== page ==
A further complication is that employers or even Professional Bodies might accept MOOC courses, even though they are not accredited by Universities. Take, for example, the Coursera course 'An Introduction to Financial Accounting' taught by the University of Pennsylvania. Employers and the Institute of Chartered Accountants are likely to be more concerned that an applicant has mastered the principles of financial accounting than they have a shiny degree certificate. Indeed it is easy to see that they may be more impressed with the self-starter from a humble background who has shown the motivation to complete an online course over and above the resident undergraduate.
Conclusion The laws of supply and demand will hold sway and is that we are likely to see the top universities continuing to get stronger and the lesser universities falling by the wayside. I predict that
  • there will be a flight to quality. Degrees from the top universities will always have a currency in the job market and there will always be sufficient numbers who will be willing to pay for that experience, education and qualification. Increasingly savvy students are likely to consider that it just isn't worth the debt studying esoteric courses or studying at lesser universities.
  • increasing numbers of students will study living at home, perhaps going away to university for a year to have the experience
  • an increasing minority will head to the big name universities in Europe which have lower entrance requirements (EE at A-level), lower fees (Universities are free in Germany) and which are increasingly offering courses delivered in English (in order to attract the Far East market). This is certainly the best option for the CCC candidate where the British alternatives are overpriced for the end value of the degree that they have to offer.
Accreditation of MOOC courses is going to be the real battle ground of the next couple of years and it is set to split Higher Education:  MOOCs pose no threat to universities who are in the top 50 in the world rankings. There will always be demand for these institutions' courses. Indeed these universities will drive the expansion of MOOCs to enhance their reputations worldwide. However MOOCs will pose a real threat not only to the Open University (why pay if you can study online from HarvardX for free?), but also to lesser British universities, who are likely to guard their degree-awarding powers jealously lest their residential numbers plummet.Ultimately this is out of their control. The top 50 universities will do what they will do - it is a competitive marketplace after all.  There is little doubt that MOOCs will be a significant catalyst for change in the whole structure of Higher Education around the world.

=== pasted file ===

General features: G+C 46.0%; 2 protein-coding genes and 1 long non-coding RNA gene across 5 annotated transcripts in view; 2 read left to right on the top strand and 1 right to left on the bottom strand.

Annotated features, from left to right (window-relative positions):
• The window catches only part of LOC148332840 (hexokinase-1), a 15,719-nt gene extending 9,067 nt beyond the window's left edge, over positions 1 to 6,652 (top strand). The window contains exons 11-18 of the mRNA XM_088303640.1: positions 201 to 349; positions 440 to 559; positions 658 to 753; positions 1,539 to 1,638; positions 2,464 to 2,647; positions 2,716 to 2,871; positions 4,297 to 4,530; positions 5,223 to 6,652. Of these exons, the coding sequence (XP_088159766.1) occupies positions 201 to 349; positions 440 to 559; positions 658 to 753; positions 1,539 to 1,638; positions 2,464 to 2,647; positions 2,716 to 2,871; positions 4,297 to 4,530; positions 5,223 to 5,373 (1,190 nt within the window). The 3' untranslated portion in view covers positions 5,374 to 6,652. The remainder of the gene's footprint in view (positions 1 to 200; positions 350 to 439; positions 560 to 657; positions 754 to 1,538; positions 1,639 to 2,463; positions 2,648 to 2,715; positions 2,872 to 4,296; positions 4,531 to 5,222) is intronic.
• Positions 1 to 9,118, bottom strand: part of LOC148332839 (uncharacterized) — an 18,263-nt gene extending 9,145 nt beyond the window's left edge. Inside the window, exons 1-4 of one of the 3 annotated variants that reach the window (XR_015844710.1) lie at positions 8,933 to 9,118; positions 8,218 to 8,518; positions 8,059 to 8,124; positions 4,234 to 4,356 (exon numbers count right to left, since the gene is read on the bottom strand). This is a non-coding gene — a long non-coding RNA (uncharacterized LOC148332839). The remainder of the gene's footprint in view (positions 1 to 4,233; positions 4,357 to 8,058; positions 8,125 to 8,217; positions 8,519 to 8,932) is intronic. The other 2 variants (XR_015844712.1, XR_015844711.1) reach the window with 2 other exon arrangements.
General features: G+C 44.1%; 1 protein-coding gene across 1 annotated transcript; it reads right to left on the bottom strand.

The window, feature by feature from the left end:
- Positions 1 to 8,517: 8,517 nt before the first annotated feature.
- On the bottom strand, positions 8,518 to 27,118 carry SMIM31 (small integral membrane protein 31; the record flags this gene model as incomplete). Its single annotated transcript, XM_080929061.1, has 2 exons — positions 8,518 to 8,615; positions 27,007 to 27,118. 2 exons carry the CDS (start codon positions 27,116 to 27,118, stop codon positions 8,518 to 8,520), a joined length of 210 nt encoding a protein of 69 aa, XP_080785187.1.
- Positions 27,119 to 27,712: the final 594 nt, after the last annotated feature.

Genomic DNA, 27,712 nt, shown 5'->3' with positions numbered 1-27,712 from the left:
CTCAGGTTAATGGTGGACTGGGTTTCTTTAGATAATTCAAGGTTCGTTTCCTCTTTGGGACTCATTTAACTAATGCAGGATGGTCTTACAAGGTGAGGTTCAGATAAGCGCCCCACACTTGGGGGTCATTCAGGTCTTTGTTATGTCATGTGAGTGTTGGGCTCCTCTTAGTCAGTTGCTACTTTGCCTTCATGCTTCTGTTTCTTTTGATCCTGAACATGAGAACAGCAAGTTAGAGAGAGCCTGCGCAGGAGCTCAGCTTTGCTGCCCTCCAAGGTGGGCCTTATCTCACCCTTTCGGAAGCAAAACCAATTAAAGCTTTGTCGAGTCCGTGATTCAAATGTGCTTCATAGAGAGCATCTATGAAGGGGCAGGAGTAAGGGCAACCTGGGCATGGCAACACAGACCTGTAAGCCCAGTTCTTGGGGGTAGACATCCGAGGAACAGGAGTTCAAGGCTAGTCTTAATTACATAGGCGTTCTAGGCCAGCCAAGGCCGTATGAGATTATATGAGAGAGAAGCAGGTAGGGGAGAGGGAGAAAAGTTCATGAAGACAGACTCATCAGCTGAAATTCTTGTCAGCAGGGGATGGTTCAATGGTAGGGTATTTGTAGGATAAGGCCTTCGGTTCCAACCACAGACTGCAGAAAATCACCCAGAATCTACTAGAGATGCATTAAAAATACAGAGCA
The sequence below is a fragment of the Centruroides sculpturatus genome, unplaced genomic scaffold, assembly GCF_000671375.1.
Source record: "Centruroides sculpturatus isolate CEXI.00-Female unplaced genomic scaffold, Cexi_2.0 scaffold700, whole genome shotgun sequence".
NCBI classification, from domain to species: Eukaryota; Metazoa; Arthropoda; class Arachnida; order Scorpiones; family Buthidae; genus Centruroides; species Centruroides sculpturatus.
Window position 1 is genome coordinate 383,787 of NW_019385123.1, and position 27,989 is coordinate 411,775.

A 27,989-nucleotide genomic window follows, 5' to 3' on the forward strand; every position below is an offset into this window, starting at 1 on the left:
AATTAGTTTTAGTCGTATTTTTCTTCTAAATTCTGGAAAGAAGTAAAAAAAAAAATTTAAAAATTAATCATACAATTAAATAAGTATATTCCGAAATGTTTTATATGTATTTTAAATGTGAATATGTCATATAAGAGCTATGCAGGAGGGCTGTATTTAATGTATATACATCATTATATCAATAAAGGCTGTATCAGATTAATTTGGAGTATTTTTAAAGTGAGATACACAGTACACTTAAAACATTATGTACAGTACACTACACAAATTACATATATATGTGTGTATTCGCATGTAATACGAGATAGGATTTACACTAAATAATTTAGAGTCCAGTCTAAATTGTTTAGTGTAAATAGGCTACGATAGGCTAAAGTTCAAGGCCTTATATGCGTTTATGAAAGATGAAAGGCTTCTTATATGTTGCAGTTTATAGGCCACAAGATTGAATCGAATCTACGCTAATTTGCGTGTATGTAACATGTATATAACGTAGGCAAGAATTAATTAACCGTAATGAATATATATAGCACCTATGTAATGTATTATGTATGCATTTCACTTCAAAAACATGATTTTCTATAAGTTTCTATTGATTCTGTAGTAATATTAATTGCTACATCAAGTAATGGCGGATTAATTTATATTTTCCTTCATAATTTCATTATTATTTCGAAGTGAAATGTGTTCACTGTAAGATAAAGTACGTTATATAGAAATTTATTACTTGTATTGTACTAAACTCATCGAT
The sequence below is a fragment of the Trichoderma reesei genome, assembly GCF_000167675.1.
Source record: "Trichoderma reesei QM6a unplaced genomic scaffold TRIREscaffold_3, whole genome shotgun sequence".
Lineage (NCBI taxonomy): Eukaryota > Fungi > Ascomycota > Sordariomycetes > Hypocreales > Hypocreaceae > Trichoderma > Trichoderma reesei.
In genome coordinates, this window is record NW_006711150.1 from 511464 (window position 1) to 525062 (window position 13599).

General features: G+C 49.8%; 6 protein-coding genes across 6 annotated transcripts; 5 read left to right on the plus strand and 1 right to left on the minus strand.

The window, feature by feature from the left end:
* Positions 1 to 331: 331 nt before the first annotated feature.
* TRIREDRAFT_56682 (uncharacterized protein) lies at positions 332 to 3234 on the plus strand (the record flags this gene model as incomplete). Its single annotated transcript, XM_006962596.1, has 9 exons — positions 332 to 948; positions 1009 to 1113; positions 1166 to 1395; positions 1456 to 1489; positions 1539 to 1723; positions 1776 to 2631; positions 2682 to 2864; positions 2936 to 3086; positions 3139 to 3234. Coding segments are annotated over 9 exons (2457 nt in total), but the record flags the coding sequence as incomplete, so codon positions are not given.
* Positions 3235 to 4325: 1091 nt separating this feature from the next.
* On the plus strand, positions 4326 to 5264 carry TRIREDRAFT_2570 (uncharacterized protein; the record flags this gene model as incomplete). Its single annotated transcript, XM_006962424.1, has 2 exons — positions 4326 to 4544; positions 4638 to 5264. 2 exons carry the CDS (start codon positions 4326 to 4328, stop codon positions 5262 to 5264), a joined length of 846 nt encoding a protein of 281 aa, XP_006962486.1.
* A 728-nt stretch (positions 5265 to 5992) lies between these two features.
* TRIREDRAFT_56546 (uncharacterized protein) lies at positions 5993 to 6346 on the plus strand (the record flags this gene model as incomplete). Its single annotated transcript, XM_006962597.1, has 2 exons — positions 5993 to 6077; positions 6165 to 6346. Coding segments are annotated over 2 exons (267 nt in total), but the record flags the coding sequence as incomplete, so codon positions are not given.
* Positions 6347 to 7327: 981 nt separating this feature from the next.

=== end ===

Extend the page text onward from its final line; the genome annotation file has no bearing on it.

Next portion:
1. I feel some schools (subtle hint!) give the impression to students that going to university is the only option. The UK has a great international presence in terms of higher-tier education, and for those for whom it is necessary to go, should go. For example, people wanting to work in the science or medical industry - there is almost no way to get into said industries without degrees. However, as your information shows, many are going to uni then resigning to the reality of the situation that the course they did didn't actually help that much.
    As someone who turned down university in light of a better offer, I can assuredly say that there is a massive amount of peer pressure and general disapproval of someone not going to university when they can.
    But why?
    I have always managed to prove to people that the option I took - to work - was better than going to uni, but the amazing (and always-present) response I get is that I should go to uni for "the experience".
    Let's analyse why it's not worth going just "for the experience".
    1) Debt. I feel I don't have to go into this one.
    2) Opportunity cost. Those 3 years I've just spent partying, getting drunk and getting an average degree "for the experience" have resulted in me losing 3 years of doing something productive. Or, at least more productive than partying.
    3) Rose-tinted spectacles. When talking to people who went to uni many years ago, they often talk about how it was an intense experience, working all day and playing all night. My friendship group includes hard-workers and the lazy type, and I can say that on average they go out only 1-2 times/week and work up to 15/20 hours per week. I know they are only in the freshman year, but even the studious ones feel that they are being incredibly unproductive. This means people go to student-hosted groups/clubs.

    The thing is, I can, and do, socialise as much as I can - and I seem to be doing the same amount as those at uni.

    So , in terms of productivity, I feel that unless you come out of uni with a very useful degree, it's better to get to work.

    Taking the opportunities that are best for you is paramount. This means being unbiased towards going to uni (I've only argued one side here, but it's the never-argued side)

    -Daniel Steele (18)
    Systems Developer

  2. Daniel
    Thanks for this. Your point is very well made and I am sure that there are many young people out there who will take the decision that you took and choose employment at 18 rather than going to university. The key is spending one's time meaningfully whether at university or at work. All the best with your career.